Many countries use the phrase rest area to describe what in Britain would be a service area.
On British motorways, a rest area is defined concept: it's like motorway service area, only it doesn't need to provide fuel or food. This page is about that specific type of facility.
In Ireland, a "rest area" is a motorway lay-by; their locations are publicised by TII and the RSA. The equivalent to the sort-of rest area described on this page is known in Ireland as a Type 2 Service Area, but none have been built.
Motorway rest areas remain very rare in the UK. Developers have shown almost no interest in the concept at all, and the only open rest areas are all quirks of history:
Motorway service areas in Britain are normally large developments, but there have been many attempts to build something much smaller.
In 1965, when the M6 was built through Cumberland and Westmorland, the local authorities suggested motorists might like to take advantage of the good views here by using parking areas provided every six miles. The Ministry of Transport preferred the idea of building services every 12 miles, not wanting the motorway network to be filled with leisure drivers. They also looked at building car parks at every motorway junction.
Similar arguments had been made for the M50 through Worcestershire, although that was before motorway services had been finalised as a concept. In the event, none of these ideas were taken forward.
In 1973, one government parliamentary secretary was impressed by French motorway picnic areas, and suggested the UK did the same. Newland Common was going to be the first candidate, but Brent Knoll was built instead. Maintenance problems and commercial demand caused it to be sold to different operators. The whole experience was later summarised as "unfavourable". Although it was known as Brent Knoll rest area, the road signs made it clear it was a "picnic area".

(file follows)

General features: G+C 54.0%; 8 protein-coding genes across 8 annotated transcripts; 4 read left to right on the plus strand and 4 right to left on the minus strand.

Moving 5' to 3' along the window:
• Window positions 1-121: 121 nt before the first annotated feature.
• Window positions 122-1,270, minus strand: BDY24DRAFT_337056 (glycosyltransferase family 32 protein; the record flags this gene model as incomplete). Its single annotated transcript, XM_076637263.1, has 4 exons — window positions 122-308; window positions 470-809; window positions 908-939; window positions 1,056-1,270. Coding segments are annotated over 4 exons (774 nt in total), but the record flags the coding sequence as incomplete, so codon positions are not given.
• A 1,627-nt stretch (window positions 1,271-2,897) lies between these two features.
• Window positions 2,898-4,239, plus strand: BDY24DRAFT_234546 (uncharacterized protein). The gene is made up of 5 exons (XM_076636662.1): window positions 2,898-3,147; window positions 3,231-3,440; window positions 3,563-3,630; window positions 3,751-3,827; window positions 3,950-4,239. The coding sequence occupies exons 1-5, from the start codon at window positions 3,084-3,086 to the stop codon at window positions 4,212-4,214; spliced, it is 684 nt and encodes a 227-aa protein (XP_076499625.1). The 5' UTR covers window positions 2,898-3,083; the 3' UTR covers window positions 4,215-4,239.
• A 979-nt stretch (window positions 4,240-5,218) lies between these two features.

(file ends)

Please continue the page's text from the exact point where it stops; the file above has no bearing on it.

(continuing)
At Hapsford, no developer was interested in the site so in 1978 it opened as a council-run picnic area. This lasted until 1998, when a commercial operator expanded it.
The final motorway example dates back to the opening of the M40. Problems planning the services caused the road to open with 'emergency facilities'; temporary facilities provided at junctions, taken away when the full services were ready.
On the A-road network, there are a handful of designated "picnic areas", which may have toilets and a refreshments kiosk. These are supposed to be treated as tourist attractions and called a "picnic area", but one on the A120 is signed as a "rest area". This is very similar to the motorway examples given above, and more were considered for A-roads in the 1970s, but these are just picnic areas and not what is meant by a "rest area" in the current regulations.
In 2008 the A74 at Todhills was being upgraded to become a motorway. Strictly speaking, the small service area at Todhills should have closed, as it had limited facilities and there were existing alternatives nearby. Closing it would have meant an expensive compensation process and breaching assurances which had previously been given to the landowner.
At the same time (and the timing was almost-certainly no coincidence), the Department for Transport held a review of their policy on roadside facilities. This brought up the subject of rest areas and suggested they could be used to give drivers more places to stop. The idea was approved and 'motorway rest area' became an official status for smaller facilities that want to add to the existing offer - just in time for Todhills to become one.
In 2010, the Highways Agency published a list of the gaps between all the existing motorway facilities and compared them to the criteria set out in Circular 01/2008, in the hope that this would encourage more developers to come forward. In 2013, they relaxed their regulations which meant "having too many alternatives" would no longer be a reason to stop new service area. The 2022 policy barely mentions rest areas at all.
A Second And A Third
Todhills remained the country's only rest area until Leeming Bar joined it in 2014, soon followed by Scotch Corner. Both are survivors of the A1 which had been upgraded to a motorway, even though the former is a long distance from the nearest motorway junction and isn't clearly signed.